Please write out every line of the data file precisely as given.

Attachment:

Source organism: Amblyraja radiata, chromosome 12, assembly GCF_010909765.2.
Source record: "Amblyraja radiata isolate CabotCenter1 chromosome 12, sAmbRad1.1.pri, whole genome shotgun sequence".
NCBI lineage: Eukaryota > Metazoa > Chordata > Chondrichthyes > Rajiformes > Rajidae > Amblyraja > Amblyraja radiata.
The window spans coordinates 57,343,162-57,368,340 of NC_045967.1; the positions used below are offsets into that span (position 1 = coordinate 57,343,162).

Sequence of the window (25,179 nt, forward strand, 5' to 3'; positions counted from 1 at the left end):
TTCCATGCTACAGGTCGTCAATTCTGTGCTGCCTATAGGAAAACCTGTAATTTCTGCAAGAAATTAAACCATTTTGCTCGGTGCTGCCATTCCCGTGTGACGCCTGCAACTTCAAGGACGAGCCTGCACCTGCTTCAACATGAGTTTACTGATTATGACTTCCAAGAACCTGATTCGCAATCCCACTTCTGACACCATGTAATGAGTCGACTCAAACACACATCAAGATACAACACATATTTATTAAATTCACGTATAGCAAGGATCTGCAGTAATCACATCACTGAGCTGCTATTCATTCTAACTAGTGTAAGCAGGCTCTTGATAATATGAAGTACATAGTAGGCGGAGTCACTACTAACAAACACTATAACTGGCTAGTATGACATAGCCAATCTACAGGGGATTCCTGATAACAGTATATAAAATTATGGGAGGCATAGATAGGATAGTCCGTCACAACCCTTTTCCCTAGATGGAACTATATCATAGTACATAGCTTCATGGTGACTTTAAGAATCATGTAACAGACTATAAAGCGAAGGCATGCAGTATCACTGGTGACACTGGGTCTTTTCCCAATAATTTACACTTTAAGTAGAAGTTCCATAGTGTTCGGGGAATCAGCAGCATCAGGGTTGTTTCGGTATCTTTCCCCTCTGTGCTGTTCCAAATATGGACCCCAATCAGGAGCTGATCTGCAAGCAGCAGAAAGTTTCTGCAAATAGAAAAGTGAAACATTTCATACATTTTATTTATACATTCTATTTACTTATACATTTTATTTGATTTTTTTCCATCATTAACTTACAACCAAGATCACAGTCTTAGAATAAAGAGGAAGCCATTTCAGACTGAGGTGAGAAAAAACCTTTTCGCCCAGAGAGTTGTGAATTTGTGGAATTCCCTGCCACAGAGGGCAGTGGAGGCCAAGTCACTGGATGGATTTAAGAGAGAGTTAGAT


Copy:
Source organism: Amblyraja radiata, chromosome 12, assembly GCF_010909765.2.
Source record: "Amblyraja radiata isolate CabotCenter1 chromosome 12, sAmbRad1.1.pri, whole genome shotgun sequence".
NCBI lineage: Eukaryota > Metazoa > Chordata > Chondrichthyes > Rajiformes > Rajidae > Amblyraja > Amblyraja radiata.
The window spans coordinates 57,343,162-57,368,340 of NC_045967.1; the positions used below are offsets into that span (position 1 = coordinate 57,343,162).

Sequence of the window (25,179 nt, forward strand, 5' to 3'; positions counted from 1 at the left end):
TTCCATGCTACAGGTCGTCAATTCTGTGCTGCCTATAGGAAAACCTGTAATTTCTGCAAGAAATTAAACCATTTTGCTCGGTGCTGCCATTCCCGTGTGACGCCTGCAACTTCAAGGACGAGCCTGCACCTGCTTCAACATGAGTTTACTGATTATGACTTCCAAGAACCTGATTCGCAATCCCACTTCTGACACCATGTAATGAGTCGACTCAAACACACATCAAGATACAACACATATTTATTAAATTCACGTATAGCAAGGATCTGCAGTAATCACATCACTGAGCTGCTATTCATTCTAACTAGTGTAAGCAGGCTCTTGATAATATGAAGTACATAGTAGGCGGAGTCACTACTAACAAACACTATAACTGGCTAGTATGACATAGCCAATCTACAGGGGATTCCTGATAACAGTATATAAAATTATGGGAGGCATAGATAGGATAGTCCGTCACAACCCTTTTCCCTAGATGGAACTATATCATAGTACATAGCTTCATGGTGACTTTAAGAATCATGTAACAGACTATAAAGCGAAGGCATGCAGTATCACTGGTGACACTGGGTCTTTTCCCAATAATTTACACTTTAAGTAGAAGTTCCATAGTGTTCGGGGAATCAGCAGCATCAGGGTTGTTTCGGTATCTTTCCCCTCTGTGCTGTTCCAAATATGGACCCCAATCAGGAGCTGATCTGCAAGCAGCAGAAAGTTTCTGCAAATAGAAAAGTGAAACATTTCATACATTTTATTTATACATTCTATTTACTTATACATTTTATTTGATTTTTTTCCATCATTAACTTACAACCAAGATCACAGTCTTAGAATAAAGAGGAAGCCATTTCAGACTGAGGTGAGAAAAAACCTTTTCGCCCAGAGAGTTGTGAATTTGTGGAATTCCCTGCCACAGAGGGCAGTGGAGGCCAAGTCACTGGATGGATTTAAGAGAGAGTTAGAT